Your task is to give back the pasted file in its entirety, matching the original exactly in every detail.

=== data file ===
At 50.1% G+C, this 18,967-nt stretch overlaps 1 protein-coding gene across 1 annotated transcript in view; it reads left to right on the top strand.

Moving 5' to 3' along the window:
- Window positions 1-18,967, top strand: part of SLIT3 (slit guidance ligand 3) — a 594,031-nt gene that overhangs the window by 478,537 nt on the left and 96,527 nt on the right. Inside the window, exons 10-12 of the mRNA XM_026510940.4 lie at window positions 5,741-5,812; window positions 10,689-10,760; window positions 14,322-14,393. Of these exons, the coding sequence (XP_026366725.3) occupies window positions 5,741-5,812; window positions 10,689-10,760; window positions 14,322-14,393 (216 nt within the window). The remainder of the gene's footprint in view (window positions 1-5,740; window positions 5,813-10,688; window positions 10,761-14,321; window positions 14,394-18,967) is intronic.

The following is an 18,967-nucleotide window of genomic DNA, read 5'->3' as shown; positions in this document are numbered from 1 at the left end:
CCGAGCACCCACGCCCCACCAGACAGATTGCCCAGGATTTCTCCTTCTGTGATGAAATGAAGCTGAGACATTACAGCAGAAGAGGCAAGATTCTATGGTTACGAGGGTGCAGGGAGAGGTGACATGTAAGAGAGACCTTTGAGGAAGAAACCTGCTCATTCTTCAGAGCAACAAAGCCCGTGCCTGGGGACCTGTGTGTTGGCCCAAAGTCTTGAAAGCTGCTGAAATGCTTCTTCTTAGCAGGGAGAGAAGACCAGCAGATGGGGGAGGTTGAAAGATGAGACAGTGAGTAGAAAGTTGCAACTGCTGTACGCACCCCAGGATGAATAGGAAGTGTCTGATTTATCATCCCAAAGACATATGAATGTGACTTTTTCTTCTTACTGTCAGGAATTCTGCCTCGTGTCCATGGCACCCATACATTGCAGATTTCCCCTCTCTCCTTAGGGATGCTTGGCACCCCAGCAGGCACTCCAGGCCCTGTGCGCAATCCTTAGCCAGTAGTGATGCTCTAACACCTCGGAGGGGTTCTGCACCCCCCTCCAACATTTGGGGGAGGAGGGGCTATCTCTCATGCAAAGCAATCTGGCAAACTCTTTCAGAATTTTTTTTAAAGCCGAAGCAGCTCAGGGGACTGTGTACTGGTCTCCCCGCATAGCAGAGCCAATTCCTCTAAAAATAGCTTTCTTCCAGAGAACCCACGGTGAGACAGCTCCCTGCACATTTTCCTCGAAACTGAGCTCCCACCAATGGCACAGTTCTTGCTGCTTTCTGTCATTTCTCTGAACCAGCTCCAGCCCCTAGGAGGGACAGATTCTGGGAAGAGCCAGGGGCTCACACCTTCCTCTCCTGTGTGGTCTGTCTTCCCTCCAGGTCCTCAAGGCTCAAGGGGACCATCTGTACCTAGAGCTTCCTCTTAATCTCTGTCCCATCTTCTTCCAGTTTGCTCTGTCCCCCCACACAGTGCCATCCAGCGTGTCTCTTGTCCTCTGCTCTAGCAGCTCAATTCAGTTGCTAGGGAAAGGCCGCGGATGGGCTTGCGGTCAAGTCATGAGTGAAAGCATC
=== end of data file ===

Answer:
At 50.1% G+C, this 18,967-nt stretch overlaps 1 protein-coding gene across 1 annotated transcript in view; it reads left to right on the top strand.

Moving 5' to 3' along the window:
- Window positions 1-18,967, top strand: part of SLIT3 (slit guidance ligand 3) — a 594,031-nt gene that overhangs the window by 478,537 nt on the left and 96,527 nt on the right. Inside the window, exons 10-12 of the mRNA XM_026510940.4 lie at window positions 5,741-5,812; window positions 10,689-10,760; window positions 14,322-14,393. Of these exons, the coding sequence (XP_026366725.3) occupies window positions 5,741-5,812; window positions 10,689-10,760; window positions 14,322-14,393 (216 nt within the window). The remainder of the gene's footprint in view (window positions 1-5,740; window positions 5,813-10,688; window positions 10,761-14,321; window positions 14,394-18,967) is intronic.

The following is an 18,967-nucleotide window of genomic DNA, read 5'->3' as shown; positions in this document are numbered from 1 at the left end:
CCGAGCACCCACGCCCCACCAGACAGATTGCCCAGGATTTCTCCTTCTGTGATGAAATGAAGCTGAGACATTACAGCAGAAGAGGCAAGATTCTATGGTTACGAGGGTGCAGGGAGAGGTGACATGTAAGAGAGACCTTTGAGGAAGAAACCTGCTCATTCTTCAGAGCAACAAAGCCCGTGCCTGGGGACCTGTGTGTTGGCCCAAAGTCTTGAAAGCTGCTGAAATGCTTCTTCTTAGCAGGGAGAGAAGACCAGCAGATGGGGGAGGTTGAAAGATGAGACAGTGAGTAGAAAGTTGCAACTGCTGTACGCACCCCAGGATGAATAGGAAGTGTCTGATTTATCATCCCAAAGACATATGAATGTGACTTTTTCTTCTTACTGTCAGGAATTCTGCCTCGTGTCCATGGCACCCATACATTGCAGATTTCCCCTCTCTCCTTAGGGATGCTTGGCACCCCAGCAGGCACTCCAGGCCCTGTGCGCAATCCTTAGCCAGTAGTGATGCTCTAACACCTCGGAGGGGTTCTGCACCCCCCTCCAACATTTGGGGGAGGAGGGGCTATCTCTCATGCAAAGCAATCTGGCAAACTCTTTCAGAATTTTTTTTAAAGCCGAAGCAGCTCAGGGGACTGTGTACTGGTCTCCCCGCATAGCAGAGCCAATTCCTCTAAAAATAGCTTTCTTCCAGAGAACCCACGGTGAGACAGCTCCCTGCACATTTTCCTCGAAACTGAGCTCCCACCAATGGCACAGTTCTTGCTGCTTTCTGTCATTTCTCTGAACCAGCTCCAGCCCCTAGGAGGGACAGATTCTGGGAAGAGCCAGGGGCTCACACCTTCCTCTCCTGTGTGGTCTGTCTTCCCTCCAGGTCCTCAAGGCTCAAGGGGACCATCTGTACCTAGAGCTTCCTCTTAATCTCTGTCCCATCTTCTTCCAGTTTGCTCTGTCCCCCCACACAGTGCCATCCAGCGTGTCTCTTGTCCTCTGCTCTAGCAGCTCAATTCAGTTGCTAGGGAAAGGCCGCGGATGGGCTTGCGGTCAAGTCATGAGTGAAAGCATC